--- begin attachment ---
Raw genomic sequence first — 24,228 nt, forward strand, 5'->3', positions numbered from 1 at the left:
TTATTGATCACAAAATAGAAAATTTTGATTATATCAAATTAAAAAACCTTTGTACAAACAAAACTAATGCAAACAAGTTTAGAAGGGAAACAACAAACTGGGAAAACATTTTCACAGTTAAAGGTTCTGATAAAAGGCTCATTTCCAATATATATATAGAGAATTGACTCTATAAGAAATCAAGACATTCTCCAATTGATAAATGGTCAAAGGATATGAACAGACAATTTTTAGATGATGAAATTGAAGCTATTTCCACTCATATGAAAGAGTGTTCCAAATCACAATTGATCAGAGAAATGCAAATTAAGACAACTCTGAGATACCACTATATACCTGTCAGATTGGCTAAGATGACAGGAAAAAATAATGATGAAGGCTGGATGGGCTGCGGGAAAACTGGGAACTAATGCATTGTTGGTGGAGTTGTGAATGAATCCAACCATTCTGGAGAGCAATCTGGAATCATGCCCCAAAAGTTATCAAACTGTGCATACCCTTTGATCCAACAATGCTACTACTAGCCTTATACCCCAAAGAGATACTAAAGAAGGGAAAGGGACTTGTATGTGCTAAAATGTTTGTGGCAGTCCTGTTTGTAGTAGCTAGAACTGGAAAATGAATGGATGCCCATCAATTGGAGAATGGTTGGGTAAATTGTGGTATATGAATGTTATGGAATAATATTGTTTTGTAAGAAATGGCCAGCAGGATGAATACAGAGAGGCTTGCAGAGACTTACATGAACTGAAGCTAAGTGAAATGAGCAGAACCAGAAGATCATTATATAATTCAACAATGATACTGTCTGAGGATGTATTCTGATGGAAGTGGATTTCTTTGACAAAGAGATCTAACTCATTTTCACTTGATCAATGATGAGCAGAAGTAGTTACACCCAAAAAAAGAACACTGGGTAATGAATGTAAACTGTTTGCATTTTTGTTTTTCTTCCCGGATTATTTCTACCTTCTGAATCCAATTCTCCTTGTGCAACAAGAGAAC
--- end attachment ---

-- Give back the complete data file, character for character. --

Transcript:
Raw genomic sequence first — 24,228 nt, forward strand, 5'->3', positions numbered from 1 at the left:
TTATTGATCACAAAATAGAAAATTTTGATTATATCAAATTAAAAAACCTTTGTACAAACAAAACTAATGCAAACAAGTTTAGAAGGGAAACAACAAACTGGGAAAACATTTTCACAGTTAAAGGTTCTGATAAAAGGCTCATTTCCAATATATATATAGAGAATTGACTCTATAAGAAATCAAGACATTCTCCAATTGATAAATGGTCAAAGGATATGAACAGACAATTTTTAGATGATGAAATTGAAGCTATTTCCACTCATATGAAAGAGTGTTCCAAATCACAATTGATCAGAGAAATGCAAATTAAGACAACTCTGAGATACCACTATATACCTGTCAGATTGGCTAAGATGACAGGAAAAAATAATGATGAAGGCTGGATGGGCTGCGGGAAAACTGGGAACTAATGCATTGTTGGTGGAGTTGTGAATGAATCCAACCATTCTGGAGAGCAATCTGGAATCATGCCCCAAAAGTTATCAAACTGTGCATACCCTTTGATCCAACAATGCTACTACTAGCCTTATACCCCAAAGAGATACTAAAGAAGGGAAAGGGACTTGTATGTGCTAAAATGTTTGTGGCAGTCCTGTTTGTAGTAGCTAGAACTGGAAAATGAATGGATGCCCATCAATTGGAGAATGGTTGGGTAAATTGTGGTATATGAATGTTATGGAATAATATTGTTTTGTAAGAAATGGCCAGCAGGATGAATACAGAGAGGCTTGCAGAGACTTACATGAACTGAAGCTAAGTGAAATGAGCAGAACCAGAAGATCATTATATAATTCAACAATGATACTGTCTGAGGATGTATTCTGATGGAAGTGGATTTCTTTGACAAAGAGATCTAACTCATTTTCACTTGATCAATGATGAGCAGAAGTAGTTACACCCAAAAAAAGAACACTGGGTAATGAATGTAAACTGTTTGCATTTTTGTTTTTCTTCCCGGATTATTTCTACCTTCTGAATCCAATTCTCCTTGTGCAACAAGAGAAC